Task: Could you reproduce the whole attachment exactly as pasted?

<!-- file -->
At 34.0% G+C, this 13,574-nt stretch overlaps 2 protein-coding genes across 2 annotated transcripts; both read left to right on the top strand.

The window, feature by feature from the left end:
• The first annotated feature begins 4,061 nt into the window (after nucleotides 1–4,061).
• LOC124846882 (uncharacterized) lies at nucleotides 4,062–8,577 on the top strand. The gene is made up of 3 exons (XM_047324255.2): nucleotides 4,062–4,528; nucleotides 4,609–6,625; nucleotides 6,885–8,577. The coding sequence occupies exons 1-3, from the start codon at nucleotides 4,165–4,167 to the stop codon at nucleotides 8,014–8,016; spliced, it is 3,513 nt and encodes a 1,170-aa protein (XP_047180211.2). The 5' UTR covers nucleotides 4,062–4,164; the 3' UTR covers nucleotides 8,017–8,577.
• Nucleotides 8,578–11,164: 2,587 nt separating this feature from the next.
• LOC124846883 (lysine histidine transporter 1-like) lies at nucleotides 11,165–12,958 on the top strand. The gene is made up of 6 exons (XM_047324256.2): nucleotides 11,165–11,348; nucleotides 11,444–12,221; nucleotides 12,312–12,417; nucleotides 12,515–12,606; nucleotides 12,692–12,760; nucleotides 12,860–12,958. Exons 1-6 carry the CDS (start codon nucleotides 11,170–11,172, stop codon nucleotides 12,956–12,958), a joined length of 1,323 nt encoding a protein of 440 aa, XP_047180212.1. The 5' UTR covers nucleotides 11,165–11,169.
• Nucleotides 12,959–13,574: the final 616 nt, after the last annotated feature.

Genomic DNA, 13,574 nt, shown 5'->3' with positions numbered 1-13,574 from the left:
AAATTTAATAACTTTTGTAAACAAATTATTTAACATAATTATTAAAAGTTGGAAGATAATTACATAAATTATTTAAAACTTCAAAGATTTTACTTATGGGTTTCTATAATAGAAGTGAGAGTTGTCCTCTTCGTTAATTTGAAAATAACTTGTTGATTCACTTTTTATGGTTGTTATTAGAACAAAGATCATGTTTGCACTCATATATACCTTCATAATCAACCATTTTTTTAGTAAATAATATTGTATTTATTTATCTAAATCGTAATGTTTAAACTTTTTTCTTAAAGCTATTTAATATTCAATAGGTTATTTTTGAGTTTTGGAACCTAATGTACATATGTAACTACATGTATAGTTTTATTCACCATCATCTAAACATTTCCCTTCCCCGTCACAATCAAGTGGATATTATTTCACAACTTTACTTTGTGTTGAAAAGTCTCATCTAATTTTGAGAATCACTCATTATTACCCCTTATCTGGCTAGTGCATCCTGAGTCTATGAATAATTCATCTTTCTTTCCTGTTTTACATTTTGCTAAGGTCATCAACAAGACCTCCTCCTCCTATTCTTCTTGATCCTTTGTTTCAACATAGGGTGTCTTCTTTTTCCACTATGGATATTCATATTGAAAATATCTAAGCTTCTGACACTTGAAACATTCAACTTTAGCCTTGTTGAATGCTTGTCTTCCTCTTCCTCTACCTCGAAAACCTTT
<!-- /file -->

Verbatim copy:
At 34.0% G+C, this 13,574-nt stretch overlaps 2 protein-coding genes across 2 annotated transcripts; both read left to right on the top strand.

The window, feature by feature from the left end:
• The first annotated feature begins 4,061 nt into the window (after nucleotides 1–4,061).
• LOC124846882 (uncharacterized) lies at nucleotides 4,062–8,577 on the top strand. The gene is made up of 3 exons (XM_047324255.2): nucleotides 4,062–4,528; nucleotides 4,609–6,625; nucleotides 6,885–8,577. The coding sequence occupies exons 1-3, from the start codon at nucleotides 4,165–4,167 to the stop codon at nucleotides 8,014–8,016; spliced, it is 3,513 nt and encodes a 1,170-aa protein (XP_047180211.2). The 5' UTR covers nucleotides 4,062–4,164; the 3' UTR covers nucleotides 8,017–8,577.
• Nucleotides 8,578–11,164: 2,587 nt separating this feature from the next.
• LOC124846883 (lysine histidine transporter 1-like) lies at nucleotides 11,165–12,958 on the top strand. The gene is made up of 6 exons (XM_047324256.2): nucleotides 11,165–11,348; nucleotides 11,444–12,221; nucleotides 12,312–12,417; nucleotides 12,515–12,606; nucleotides 12,692–12,760; nucleotides 12,860–12,958. Exons 1-6 carry the CDS (start codon nucleotides 11,170–11,172, stop codon nucleotides 12,956–12,958), a joined length of 1,323 nt encoding a protein of 440 aa, XP_047180212.1. The 5' UTR covers nucleotides 11,165–11,169.
• Nucleotides 12,959–13,574: the final 616 nt, after the last annotated feature.

Genomic DNA, 13,574 nt, shown 5'->3' with positions numbered 1-13,574 from the left:
AAATTTAATAACTTTTGTAAACAAATTATTTAACATAATTATTAAAAGTTGGAAGATAATTACATAAATTATTTAAAACTTCAAAGATTTTACTTATGGGTTTCTATAATAGAAGTGAGAGTTGTCCTCTTCGTTAATTTGAAAATAACTTGTTGATTCACTTTTTATGGTTGTTATTAGAACAAAGATCATGTTTGCACTCATATATACCTTCATAATCAACCATTTTTTTAGTAAATAATATTGTATTTATTTATCTAAATCGTAATGTTTAAACTTTTTTCTTAAAGCTATTTAATATTCAATAGGTTATTTTTGAGTTTTGGAACCTAATGTACATATGTAACTACATGTATAGTTTTATTCACCATCATCTAAACATTTCCCTTCCCCGTCACAATCAAGTGGATATTATTTCACAACTTTACTTTGTGTTGAAAAGTCTCATCTAATTTTGAGAATCACTCATTATTACCCCTTATCTGGCTAGTGCATCCTGAGTCTATGAATAATTCATCTTTCTTTCCTGTTTTACATTTTGCTAAGGTCATCAACAAGACCTCCTCCTCCTATTCTTCTTGATCCTTTGTTTCAACATAGGGTGTCTTCTTTTTCCACTATGGATATTCATATTGAAAATATCTAAGCTTCTGACACTTGAAACATTCAACTTTAGCCTTGTTGAATGCTTGTCTTCCTCTTCCTCTACCTCGAAAACCTTT